Kake-mamori, a traveler's amulet case.

Recently the subject came up on the Tousando on how best to carry one's personal items when portraying a Japanese. One can only stuff so much into the front of one's kosode and we ladies have it even worse since our sleeves aren't sewn up the back into convenient pockets!

This image from the Kyoto Costume Museum shows a woman dressed for travel. Hanging around her neck on a cord is a sausage shaped bundle identified as a kake-mamori. As far as I have been able to determine, this translates to "amulet case."

 

Of course, if I were really a lady of rank, I would have servants to shlep my things for me, but in practice, this is not the case. There are times when one simply must go to Merchant's Row and all that.

The following method should produce something resembling a kake-mamori that won't scatter your belongings all over an event site.This one is big enough to hold a billfold, set of keys and a cell phone since that's what folks seemed to indicate were most essential to be able to carry easily. There's probably also room for lip balm, a tube of Advil tablets and a couple of throat drops....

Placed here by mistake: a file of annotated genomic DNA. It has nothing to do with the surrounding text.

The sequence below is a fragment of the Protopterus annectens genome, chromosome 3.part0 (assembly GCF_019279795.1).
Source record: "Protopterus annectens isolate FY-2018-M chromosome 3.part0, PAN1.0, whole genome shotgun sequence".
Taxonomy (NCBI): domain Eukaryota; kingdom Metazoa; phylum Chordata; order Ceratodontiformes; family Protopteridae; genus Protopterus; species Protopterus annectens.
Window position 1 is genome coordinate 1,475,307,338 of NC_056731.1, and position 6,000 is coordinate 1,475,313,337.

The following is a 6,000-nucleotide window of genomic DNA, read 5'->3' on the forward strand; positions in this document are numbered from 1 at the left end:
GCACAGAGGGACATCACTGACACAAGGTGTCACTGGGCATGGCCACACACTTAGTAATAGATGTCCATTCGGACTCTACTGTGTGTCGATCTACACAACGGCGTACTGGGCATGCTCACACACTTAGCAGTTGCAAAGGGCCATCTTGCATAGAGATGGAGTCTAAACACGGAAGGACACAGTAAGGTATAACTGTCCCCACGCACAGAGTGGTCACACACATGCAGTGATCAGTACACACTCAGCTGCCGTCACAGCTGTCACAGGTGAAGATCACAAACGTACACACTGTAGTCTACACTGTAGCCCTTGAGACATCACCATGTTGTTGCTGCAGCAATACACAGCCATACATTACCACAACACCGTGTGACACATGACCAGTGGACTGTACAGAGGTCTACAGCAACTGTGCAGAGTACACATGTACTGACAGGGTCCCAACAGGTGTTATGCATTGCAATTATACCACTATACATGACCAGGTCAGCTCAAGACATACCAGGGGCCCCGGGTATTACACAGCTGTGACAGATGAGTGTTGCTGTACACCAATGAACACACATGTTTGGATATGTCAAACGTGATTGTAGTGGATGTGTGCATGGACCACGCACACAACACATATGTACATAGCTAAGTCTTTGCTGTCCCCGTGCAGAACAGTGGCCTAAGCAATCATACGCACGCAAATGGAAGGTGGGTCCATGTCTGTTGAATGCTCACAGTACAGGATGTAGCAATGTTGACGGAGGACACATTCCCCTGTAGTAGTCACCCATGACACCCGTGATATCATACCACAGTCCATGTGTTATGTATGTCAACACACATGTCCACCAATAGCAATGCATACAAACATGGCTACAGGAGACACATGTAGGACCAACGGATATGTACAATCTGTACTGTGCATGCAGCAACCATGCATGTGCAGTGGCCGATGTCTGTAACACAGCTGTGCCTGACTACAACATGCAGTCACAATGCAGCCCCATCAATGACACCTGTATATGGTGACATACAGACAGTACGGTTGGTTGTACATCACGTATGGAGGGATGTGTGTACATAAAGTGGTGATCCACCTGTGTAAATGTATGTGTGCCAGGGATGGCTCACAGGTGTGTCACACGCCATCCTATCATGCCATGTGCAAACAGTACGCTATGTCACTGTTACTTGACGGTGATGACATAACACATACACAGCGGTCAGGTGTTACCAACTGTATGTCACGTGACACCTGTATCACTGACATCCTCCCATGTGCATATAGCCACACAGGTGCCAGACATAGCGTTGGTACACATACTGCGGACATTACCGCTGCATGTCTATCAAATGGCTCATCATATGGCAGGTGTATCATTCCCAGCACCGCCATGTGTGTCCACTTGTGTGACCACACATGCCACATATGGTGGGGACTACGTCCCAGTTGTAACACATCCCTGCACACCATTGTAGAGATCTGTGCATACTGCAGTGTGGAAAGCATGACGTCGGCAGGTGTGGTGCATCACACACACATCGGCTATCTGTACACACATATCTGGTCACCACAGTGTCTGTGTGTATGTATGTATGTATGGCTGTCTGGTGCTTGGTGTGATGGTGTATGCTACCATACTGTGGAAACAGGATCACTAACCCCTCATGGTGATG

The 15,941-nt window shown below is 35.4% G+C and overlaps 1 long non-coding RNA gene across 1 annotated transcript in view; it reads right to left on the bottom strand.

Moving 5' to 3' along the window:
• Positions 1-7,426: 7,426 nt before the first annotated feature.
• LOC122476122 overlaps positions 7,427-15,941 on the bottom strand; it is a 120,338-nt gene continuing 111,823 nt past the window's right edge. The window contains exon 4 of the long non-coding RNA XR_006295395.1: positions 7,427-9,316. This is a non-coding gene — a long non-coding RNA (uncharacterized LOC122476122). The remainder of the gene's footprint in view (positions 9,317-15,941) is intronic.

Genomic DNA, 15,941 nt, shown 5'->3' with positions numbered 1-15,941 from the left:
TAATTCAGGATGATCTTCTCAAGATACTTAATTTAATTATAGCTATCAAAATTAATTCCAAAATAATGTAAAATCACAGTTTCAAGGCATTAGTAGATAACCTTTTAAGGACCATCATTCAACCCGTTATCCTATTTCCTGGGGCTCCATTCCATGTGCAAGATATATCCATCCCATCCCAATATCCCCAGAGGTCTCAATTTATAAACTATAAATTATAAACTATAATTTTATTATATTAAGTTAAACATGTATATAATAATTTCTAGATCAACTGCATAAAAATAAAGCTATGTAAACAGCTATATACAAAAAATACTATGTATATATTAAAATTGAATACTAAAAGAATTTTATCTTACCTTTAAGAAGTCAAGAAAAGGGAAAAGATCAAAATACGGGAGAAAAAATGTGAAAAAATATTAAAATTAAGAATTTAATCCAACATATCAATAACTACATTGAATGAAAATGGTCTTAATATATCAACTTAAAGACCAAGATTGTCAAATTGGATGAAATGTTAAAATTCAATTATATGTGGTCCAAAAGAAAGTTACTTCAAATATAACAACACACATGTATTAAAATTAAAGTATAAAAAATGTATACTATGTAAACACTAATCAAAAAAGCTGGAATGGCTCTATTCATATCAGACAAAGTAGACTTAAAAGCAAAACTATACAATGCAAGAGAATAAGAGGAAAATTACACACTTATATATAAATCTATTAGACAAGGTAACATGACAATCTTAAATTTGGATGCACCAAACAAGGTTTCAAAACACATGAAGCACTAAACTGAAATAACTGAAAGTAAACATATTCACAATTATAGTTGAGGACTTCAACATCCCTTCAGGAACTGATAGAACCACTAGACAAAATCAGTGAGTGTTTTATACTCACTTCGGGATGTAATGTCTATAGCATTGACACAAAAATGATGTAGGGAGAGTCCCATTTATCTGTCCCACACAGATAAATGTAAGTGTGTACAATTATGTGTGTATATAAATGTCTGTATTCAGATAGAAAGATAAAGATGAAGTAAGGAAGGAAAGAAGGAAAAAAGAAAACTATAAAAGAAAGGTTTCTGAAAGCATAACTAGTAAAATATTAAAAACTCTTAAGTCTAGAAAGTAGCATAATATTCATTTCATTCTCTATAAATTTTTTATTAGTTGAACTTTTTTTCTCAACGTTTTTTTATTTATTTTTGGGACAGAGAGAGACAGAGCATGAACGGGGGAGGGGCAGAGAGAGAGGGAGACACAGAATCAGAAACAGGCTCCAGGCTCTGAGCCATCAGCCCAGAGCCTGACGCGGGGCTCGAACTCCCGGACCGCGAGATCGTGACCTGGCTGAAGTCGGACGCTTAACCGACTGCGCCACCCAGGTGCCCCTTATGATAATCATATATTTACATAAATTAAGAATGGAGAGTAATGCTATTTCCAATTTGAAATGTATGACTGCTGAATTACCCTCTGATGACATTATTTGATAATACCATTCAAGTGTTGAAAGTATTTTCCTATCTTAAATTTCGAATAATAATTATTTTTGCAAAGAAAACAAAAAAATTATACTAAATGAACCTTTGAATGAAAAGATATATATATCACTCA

Materials:
Two pieces of fabric about 12" x 18".
Two yards of round braided cord (this is long enough for you to have fudge room depending how short or long you want to tie the strap).
One piece of old cardboard tube from Christmas that hadn't made it out to the curb yet. Yes. I know. Interfacing would also work.



I sewed the fabric face to face around three sides, then turned it inside out. I marked a "pocket" on the lining and basted stitches along three sides of that, inserted the cardboard, then tacked the fourth side down.




At this point, it's simply a matter of folding the raw edges of the open side under and stitching that closed

Next you turn it into a "Christmas Cracker". Roll the fabric around the cardboard inside the lining to form a closed tube. Knot off one end of your cord to prevent fraying, then tie it off tightly around one end. Pick up the tube, toss the cord around the back of your neck and see how high/low you'd like the finished kake-mamori to hang when you carry it, then tie the cord tightly at the right length on the other end. Make another anti-fraying end knot and cut off any excess cord.

 

I am pleased to report that no personal items were lost during Estrella War 24 when my kake-mamori went out several times for a field test. 






















Copyright 2008, Lisa A. Joseph

 

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